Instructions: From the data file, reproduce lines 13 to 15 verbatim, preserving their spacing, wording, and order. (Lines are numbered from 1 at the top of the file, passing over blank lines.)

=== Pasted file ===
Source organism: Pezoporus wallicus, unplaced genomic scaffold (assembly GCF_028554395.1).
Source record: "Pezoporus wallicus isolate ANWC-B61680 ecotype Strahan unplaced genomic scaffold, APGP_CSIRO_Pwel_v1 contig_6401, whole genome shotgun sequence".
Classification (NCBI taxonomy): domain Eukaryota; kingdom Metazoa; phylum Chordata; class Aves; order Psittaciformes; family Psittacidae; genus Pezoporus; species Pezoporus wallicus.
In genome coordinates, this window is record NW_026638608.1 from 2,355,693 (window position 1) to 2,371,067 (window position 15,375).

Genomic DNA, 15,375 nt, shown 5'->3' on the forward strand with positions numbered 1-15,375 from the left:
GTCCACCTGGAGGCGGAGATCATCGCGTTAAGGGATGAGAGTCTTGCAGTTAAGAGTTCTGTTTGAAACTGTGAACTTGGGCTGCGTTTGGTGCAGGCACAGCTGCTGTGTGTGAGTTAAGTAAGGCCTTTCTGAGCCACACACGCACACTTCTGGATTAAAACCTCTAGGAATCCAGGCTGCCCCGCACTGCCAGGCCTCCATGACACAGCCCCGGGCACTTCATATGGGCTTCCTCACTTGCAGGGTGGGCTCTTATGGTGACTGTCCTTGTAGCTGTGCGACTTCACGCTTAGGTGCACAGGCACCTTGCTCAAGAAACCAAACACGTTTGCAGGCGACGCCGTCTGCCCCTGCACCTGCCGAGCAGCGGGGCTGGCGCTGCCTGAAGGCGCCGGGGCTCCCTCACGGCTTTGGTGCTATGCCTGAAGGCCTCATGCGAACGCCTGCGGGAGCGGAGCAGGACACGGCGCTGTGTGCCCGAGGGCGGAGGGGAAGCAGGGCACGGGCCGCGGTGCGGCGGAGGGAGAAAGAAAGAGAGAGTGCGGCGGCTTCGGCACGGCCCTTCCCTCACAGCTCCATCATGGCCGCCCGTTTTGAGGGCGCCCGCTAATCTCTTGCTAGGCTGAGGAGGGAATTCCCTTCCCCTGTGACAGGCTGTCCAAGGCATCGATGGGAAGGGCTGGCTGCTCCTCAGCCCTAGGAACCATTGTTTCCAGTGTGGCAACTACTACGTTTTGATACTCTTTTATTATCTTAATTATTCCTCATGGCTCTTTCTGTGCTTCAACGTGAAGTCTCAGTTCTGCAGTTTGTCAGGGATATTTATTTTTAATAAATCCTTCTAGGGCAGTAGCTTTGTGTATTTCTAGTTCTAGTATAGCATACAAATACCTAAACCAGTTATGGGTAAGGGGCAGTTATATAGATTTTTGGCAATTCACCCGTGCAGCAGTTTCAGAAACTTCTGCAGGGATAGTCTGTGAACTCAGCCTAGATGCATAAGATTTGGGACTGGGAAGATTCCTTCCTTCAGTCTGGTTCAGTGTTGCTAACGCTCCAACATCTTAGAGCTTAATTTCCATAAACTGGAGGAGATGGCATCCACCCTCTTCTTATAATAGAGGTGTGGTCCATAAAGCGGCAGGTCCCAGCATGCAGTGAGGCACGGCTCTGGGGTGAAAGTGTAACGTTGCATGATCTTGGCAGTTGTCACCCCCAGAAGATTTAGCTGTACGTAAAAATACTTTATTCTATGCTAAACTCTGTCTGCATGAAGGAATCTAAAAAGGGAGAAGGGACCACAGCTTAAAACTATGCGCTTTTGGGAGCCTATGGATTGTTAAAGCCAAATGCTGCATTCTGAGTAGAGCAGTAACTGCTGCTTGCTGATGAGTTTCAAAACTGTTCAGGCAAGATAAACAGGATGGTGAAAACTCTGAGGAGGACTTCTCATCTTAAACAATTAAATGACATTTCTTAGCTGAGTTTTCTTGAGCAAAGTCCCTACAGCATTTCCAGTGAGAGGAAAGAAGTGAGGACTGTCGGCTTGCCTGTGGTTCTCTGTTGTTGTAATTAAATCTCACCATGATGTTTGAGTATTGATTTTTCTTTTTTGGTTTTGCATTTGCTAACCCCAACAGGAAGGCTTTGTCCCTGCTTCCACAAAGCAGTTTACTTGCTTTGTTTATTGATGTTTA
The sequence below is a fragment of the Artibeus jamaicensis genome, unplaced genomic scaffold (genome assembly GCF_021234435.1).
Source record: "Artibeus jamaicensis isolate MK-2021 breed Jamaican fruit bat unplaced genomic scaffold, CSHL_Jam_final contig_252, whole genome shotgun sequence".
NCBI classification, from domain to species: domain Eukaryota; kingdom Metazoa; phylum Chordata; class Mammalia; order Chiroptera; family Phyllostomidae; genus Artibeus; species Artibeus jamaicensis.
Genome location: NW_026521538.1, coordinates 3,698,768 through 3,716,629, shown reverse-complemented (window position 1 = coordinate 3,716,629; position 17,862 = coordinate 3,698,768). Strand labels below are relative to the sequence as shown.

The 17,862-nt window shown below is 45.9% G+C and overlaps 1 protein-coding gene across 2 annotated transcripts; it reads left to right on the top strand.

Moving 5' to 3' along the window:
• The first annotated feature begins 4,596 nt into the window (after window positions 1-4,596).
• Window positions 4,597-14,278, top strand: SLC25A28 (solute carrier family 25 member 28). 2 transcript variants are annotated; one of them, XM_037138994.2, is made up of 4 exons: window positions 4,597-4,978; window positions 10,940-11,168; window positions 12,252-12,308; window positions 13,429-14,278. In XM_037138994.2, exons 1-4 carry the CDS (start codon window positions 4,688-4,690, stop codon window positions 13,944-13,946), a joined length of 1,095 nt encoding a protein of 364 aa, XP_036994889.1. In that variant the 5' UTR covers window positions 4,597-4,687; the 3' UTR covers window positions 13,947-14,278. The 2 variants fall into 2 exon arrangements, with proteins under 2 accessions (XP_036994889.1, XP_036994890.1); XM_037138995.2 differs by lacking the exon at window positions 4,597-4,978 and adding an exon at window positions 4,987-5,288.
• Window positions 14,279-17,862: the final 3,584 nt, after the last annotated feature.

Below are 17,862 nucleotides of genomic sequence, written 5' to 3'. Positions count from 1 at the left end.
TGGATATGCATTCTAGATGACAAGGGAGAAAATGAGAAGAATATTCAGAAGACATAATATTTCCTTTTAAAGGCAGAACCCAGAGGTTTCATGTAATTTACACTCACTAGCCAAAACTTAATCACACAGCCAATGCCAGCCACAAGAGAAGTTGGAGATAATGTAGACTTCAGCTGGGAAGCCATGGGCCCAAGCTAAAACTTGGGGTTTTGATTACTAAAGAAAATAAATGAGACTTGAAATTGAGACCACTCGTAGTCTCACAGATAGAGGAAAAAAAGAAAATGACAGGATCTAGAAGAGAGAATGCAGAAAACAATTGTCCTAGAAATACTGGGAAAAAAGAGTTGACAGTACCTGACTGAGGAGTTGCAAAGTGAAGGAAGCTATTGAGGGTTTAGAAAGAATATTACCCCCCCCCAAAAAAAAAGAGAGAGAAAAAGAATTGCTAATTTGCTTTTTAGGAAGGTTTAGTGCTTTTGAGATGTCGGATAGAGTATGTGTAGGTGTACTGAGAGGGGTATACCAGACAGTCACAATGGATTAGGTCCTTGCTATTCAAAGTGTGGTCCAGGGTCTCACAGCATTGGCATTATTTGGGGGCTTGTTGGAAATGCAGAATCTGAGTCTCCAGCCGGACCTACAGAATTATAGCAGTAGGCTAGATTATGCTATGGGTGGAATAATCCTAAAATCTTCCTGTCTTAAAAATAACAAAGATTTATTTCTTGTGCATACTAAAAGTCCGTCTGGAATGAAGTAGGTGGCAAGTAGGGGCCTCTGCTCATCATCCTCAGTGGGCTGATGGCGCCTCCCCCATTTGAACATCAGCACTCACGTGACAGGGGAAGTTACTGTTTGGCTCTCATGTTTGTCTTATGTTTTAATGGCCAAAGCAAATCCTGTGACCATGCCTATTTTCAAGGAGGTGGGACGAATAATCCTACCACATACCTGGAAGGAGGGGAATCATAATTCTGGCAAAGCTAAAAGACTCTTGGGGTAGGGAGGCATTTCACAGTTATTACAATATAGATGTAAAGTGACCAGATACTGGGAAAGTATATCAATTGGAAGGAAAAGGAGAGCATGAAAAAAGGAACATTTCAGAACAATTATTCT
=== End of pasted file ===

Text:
• The first annotated feature begins 4,596 nt into the window (after window positions 1-4,596).
• Window positions 4,597-14,278, top strand: SLC25A28 (solute carrier family 25 member 28). 2 transcript variants are annotated; one of them, XM_037138994.2, is made up of 4 exons: window positions 4,597-4,978; window positions 10,940-11,168; window positions 12,252-12,308; window positions 13,429-14,278. In XM_037138994.2, exons 1-4 carry the CDS (start codon window positions 4,688-4,690, stop codon window positions 13,944-13,946), a joined length of 1,095 nt encoding a protein of 364 aa, XP_036994889.1. In that variant the 5' UTR covers window positions 4,597-4,687; the 3' UTR covers window positions 13,947-14,278. The 2 variants fall into 2 exon arrangements, with proteins under 2 accessions (XP_036994889.1, XP_036994890.1); XM_037138995.2 differs by lacking the exon at window positions 4,597-4,978 and adding an exon at window positions 4,987-5,288.
• Window positions 14,279-17,862: the final 3,584 nt, after the last annotated feature.